You should not have to worry about your child bolting, because he should have good Walk Beside Me and Stand/Wait behavior already mastered! As you go through the store, continue tagging and reinforcing your child for good Walk Beside Me, Hands on Cart and Stand/Wait behavior. With my son, I reinforced all these good behaviors. If he had Quiet Mouth throughout the trip, he got to pick out a special treat in his favorite aisle. It’s easy to reward a kid in the grocery store! Save his favorite aisle for last and let him show you the way. He’ll be eager to get there.
After more practice, we built these short trips into the normal routine that most parents have. We talk about the food items, count out the apples and oranges as we put them in the bag, and so forth.
Our family enjoys trips to the grocery store. We go often. We can take as much time as we need. We can go to several stores in a row, driving from one to another, with no problems. My son enjoys these expeditions and is a good helper. He puts items in the cart, loads them onto the belt at the check-out, carries bags to the car, and carries bags from the car to the house.
I taught him the Hands On Cart skill, but he figured out the bag carrying all by himself. One day we came home from the store and he independently ran back to the car, pulled the grocery bags out of the trunk, shut the trunk of the car and carried everything into the house. Wonderful!
Other Types of Stores
In some stores you use a basket to go shopping. In that case, the tag point is Hands on Basket. I started out by having my son hold one handle of the basket while I held the other. Now he holds the basket by himself. In stores where you do not use a cart or basket to shop, focus intensively on the Walk Beside Me tag point described earlier. I started with short trips and tagged my son for Walk Beside Me until I was confident that he would stay with me and not bolt down those long, tempting aisles.
This is so important that I will repeat it. Teach your child with autism the Safe Walking and Safe Car trip skills first.
Then transfer the Safe Walking skills to a new setting, the grocery store. Do this with multiple short trips and stay within your child’s tolerance level. When he can comfortably keep his hands on the cart for longer periods, stop to pick up food items, and wait at the checkout, make the trips longer. Your family can look forward to pleasant trips to the grocery stores and eventually to other stores. With time, practice and TAGteach, any parent can teach these skills.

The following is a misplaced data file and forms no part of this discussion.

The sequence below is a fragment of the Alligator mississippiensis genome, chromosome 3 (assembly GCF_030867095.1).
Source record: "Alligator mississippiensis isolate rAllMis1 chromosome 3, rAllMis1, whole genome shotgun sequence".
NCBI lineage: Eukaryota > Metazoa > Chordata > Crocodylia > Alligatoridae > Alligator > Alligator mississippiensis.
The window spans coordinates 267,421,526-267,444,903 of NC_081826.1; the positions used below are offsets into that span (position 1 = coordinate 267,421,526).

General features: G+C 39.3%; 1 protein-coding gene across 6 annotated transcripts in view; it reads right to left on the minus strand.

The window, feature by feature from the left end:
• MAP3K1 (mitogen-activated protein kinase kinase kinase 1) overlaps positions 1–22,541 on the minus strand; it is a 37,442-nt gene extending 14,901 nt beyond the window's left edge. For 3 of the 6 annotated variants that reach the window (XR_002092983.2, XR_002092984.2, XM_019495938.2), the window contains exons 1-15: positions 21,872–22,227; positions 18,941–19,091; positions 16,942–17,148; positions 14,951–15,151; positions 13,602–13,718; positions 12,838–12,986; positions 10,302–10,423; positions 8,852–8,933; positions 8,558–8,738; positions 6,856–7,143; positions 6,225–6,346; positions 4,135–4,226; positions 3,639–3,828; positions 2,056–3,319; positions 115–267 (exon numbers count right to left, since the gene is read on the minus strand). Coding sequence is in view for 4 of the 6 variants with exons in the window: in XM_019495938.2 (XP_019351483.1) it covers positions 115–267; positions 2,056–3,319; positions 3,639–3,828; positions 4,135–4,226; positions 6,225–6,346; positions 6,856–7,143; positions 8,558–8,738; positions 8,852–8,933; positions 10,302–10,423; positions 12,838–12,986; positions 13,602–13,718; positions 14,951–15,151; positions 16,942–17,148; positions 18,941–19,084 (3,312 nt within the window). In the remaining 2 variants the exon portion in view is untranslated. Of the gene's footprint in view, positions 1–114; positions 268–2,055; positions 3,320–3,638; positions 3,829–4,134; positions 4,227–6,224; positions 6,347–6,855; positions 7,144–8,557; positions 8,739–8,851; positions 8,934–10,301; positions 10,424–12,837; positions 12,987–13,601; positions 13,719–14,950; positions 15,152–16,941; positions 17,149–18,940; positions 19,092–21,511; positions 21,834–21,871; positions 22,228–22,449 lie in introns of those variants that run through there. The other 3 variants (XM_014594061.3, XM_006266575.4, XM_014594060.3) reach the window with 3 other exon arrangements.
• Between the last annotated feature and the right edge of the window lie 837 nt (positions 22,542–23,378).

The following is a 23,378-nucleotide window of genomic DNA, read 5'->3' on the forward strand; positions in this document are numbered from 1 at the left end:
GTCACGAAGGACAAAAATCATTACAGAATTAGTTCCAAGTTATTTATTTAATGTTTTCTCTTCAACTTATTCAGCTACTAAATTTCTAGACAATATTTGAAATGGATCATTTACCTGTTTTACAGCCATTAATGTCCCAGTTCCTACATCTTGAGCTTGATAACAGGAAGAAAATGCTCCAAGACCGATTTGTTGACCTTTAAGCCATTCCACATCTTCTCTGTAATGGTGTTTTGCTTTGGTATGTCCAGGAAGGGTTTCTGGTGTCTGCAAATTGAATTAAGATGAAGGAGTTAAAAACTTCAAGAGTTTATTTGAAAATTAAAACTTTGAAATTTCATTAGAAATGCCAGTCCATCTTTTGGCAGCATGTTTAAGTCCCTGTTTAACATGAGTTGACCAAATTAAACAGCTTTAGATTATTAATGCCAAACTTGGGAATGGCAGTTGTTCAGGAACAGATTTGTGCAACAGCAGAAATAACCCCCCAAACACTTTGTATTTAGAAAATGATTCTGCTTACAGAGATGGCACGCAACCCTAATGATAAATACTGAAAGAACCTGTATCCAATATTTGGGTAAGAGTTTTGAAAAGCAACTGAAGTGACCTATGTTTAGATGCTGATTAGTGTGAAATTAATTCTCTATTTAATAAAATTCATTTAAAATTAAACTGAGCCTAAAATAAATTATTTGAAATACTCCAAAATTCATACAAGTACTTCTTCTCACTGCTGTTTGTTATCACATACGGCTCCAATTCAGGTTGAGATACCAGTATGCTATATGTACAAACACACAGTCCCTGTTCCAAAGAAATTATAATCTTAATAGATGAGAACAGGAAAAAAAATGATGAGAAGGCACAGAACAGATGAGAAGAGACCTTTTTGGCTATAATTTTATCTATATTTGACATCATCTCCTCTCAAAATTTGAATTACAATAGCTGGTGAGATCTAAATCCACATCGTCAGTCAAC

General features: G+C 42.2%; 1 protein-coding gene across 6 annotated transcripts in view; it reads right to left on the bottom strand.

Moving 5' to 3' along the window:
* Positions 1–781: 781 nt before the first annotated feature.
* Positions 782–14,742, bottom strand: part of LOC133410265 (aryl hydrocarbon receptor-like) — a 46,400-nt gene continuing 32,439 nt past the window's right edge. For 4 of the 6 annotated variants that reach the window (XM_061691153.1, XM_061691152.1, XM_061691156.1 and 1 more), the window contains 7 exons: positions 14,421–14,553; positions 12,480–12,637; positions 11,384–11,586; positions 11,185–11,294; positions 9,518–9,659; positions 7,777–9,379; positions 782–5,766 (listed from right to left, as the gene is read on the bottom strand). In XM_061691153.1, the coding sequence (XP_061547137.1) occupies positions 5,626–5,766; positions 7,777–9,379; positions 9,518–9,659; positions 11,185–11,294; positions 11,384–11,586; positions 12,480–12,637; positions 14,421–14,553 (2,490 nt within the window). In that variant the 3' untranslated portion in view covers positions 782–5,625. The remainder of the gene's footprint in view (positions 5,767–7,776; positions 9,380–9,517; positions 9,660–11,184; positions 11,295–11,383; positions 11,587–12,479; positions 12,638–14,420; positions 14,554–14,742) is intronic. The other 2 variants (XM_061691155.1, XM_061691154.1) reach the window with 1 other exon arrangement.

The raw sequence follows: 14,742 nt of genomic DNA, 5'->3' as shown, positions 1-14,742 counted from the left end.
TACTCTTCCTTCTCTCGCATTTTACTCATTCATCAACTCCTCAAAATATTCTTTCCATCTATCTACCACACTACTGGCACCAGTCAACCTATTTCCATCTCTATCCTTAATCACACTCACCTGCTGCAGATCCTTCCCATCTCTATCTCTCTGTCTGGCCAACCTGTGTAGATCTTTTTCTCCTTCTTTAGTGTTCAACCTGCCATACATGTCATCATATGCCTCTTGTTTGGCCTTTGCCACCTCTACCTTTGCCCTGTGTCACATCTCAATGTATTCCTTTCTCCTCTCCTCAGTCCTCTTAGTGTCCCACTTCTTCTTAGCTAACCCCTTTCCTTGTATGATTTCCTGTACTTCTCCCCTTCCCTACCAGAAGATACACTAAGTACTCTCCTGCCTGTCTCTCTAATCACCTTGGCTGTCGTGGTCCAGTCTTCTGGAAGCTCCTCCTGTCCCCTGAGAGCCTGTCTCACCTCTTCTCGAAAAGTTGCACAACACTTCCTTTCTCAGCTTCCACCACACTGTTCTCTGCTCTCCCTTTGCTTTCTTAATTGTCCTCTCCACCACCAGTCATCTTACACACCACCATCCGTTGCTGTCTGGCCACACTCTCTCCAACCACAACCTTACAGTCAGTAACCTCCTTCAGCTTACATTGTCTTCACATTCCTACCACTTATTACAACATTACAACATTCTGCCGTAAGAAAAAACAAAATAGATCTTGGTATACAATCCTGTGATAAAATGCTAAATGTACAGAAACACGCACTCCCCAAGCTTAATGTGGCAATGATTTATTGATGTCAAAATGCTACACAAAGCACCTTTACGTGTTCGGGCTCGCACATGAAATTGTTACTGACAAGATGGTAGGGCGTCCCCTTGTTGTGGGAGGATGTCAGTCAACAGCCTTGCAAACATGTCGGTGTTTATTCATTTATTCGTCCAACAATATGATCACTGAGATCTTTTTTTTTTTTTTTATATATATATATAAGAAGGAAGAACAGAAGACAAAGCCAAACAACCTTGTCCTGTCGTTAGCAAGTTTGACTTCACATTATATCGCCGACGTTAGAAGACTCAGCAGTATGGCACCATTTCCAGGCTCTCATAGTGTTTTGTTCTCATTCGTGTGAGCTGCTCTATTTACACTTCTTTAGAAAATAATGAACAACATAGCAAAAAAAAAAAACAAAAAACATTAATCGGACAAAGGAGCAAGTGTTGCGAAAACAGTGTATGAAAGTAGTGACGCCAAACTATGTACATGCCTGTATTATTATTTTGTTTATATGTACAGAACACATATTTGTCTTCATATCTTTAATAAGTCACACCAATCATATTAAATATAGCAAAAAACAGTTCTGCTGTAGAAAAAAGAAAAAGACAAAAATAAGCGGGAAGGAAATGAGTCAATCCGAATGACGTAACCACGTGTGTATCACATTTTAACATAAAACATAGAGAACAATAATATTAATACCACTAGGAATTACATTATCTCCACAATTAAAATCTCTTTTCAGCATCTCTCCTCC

What is TAGteach?
TAGteach stands for Teaching with Acoustical Guidance. TAGteach is a teaching and communication method based on the scientific principles of Applied Behavior Analysis (ABA).
TAGteach enables extremely precise positive reinforcement of behavior by using an acoustical signal to “mark” the behavior – at the precise moment the child performs the behavior! The acoustical signal is a short, sharp sound made by a handheld device (the “tagger”). When the child performs the correct action, the parent/instructor immediately presses the button on the tagger and hands over a treat (candy, treat, token, praise, social recognition, or money) as a reinforcer.
With TAGteach, it is easy to reinforce behaviors precisely and quickly. The immediate, accurate feedback and positive reinforcement result in the child performing the correct action more often, and for longer periods of time. With immediate feedback and learning tasks broken down into small steps, children can learn many new skills with TAGteach — at their own pace.
For more information see the TAGteach International website.
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Adapted from Chapter Four of Chaos to Calm: Discovering Solutions to the Everyday Problems of Living with Autism. Copy 2013 by Martha Gabler.